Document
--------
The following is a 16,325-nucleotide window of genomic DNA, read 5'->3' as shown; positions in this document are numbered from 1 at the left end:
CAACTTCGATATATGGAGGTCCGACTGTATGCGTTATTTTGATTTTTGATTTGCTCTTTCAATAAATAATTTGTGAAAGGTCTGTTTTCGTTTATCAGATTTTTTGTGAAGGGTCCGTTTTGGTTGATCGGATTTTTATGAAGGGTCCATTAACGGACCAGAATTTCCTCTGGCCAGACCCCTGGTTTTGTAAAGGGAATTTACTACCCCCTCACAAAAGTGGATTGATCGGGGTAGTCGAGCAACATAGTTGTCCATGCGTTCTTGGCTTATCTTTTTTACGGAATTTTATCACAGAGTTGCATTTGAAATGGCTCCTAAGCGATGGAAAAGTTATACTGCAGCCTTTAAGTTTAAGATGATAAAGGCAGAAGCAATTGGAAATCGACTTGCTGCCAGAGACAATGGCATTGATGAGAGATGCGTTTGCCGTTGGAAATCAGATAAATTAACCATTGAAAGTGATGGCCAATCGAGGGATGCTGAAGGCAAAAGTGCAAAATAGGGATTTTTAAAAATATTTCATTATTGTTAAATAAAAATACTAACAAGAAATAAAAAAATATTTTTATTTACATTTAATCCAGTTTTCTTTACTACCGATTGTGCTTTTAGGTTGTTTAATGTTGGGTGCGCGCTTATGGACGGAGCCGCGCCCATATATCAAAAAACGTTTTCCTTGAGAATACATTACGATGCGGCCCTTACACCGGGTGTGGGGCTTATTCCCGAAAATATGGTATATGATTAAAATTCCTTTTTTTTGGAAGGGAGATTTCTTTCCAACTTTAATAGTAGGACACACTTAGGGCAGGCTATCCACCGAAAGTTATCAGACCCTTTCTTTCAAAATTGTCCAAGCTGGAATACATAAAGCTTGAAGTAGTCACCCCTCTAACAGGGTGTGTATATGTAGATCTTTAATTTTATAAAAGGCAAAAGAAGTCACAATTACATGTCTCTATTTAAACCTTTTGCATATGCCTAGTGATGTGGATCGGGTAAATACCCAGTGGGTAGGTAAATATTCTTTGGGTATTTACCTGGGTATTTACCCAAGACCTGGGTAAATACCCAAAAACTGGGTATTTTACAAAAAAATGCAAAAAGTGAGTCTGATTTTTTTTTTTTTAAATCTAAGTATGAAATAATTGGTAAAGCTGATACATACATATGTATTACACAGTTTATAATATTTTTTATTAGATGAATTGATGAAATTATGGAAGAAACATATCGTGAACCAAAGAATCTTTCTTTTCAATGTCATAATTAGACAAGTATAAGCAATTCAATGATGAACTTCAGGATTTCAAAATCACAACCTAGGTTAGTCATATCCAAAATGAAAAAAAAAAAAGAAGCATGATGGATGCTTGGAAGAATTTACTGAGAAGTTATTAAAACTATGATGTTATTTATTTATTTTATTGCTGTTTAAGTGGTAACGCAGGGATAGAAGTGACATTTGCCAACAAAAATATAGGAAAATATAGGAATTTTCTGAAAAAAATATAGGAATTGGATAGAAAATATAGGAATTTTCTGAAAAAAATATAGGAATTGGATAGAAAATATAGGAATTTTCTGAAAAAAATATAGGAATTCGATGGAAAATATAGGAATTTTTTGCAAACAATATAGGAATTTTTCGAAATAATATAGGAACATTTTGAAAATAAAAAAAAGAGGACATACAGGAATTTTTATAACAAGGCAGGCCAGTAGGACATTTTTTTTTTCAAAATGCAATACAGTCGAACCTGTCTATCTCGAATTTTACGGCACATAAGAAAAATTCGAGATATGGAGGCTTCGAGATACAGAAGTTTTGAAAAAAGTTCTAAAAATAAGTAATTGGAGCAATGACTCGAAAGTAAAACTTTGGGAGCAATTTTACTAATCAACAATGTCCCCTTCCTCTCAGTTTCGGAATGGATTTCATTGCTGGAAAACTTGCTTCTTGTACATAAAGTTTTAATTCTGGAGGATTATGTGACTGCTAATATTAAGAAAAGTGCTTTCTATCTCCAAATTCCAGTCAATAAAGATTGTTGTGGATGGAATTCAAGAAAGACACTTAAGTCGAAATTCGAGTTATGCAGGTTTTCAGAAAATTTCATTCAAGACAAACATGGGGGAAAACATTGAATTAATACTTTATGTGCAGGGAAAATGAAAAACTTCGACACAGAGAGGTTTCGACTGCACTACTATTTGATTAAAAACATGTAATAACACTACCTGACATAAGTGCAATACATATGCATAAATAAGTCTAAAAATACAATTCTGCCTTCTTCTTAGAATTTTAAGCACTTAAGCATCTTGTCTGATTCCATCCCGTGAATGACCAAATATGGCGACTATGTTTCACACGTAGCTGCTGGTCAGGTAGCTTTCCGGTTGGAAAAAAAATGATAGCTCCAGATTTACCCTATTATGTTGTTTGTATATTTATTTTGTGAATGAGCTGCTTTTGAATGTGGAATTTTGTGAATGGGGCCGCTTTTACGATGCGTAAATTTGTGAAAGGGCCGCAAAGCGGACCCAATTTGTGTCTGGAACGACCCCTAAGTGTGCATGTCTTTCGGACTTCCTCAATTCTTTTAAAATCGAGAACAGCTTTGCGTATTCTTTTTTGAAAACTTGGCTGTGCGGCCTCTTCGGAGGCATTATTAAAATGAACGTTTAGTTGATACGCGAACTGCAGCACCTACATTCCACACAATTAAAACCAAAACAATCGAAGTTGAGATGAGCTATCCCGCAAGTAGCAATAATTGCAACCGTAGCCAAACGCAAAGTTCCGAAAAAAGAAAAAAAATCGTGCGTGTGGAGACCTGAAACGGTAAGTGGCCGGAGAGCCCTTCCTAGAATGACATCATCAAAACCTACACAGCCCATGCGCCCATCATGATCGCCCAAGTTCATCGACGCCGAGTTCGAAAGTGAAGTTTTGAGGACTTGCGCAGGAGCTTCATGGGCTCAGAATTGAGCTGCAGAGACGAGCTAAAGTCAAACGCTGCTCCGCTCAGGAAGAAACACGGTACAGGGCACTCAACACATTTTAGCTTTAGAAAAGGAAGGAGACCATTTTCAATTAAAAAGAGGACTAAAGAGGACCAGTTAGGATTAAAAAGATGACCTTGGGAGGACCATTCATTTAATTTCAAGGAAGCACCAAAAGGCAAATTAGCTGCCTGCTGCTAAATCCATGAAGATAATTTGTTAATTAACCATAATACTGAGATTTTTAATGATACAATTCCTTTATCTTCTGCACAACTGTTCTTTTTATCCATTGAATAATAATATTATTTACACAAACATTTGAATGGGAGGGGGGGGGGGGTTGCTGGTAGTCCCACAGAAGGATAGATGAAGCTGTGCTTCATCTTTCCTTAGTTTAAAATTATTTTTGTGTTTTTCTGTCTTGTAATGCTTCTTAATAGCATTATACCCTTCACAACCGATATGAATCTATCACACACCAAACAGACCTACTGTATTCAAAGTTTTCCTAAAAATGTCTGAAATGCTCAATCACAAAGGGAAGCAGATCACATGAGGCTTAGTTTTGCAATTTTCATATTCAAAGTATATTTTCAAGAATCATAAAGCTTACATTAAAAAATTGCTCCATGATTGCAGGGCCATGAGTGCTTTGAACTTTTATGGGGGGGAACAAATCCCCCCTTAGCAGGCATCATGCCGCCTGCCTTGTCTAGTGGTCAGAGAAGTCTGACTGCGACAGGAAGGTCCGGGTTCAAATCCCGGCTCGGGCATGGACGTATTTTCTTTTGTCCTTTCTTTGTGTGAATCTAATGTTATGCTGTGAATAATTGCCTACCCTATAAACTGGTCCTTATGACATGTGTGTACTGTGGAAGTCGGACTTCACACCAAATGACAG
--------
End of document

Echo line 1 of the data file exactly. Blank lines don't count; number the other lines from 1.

The following is a 16,325-nucleotide window of genomic DNA, read 5'->3' as shown; positions in this document are numbered from 1 at the left end: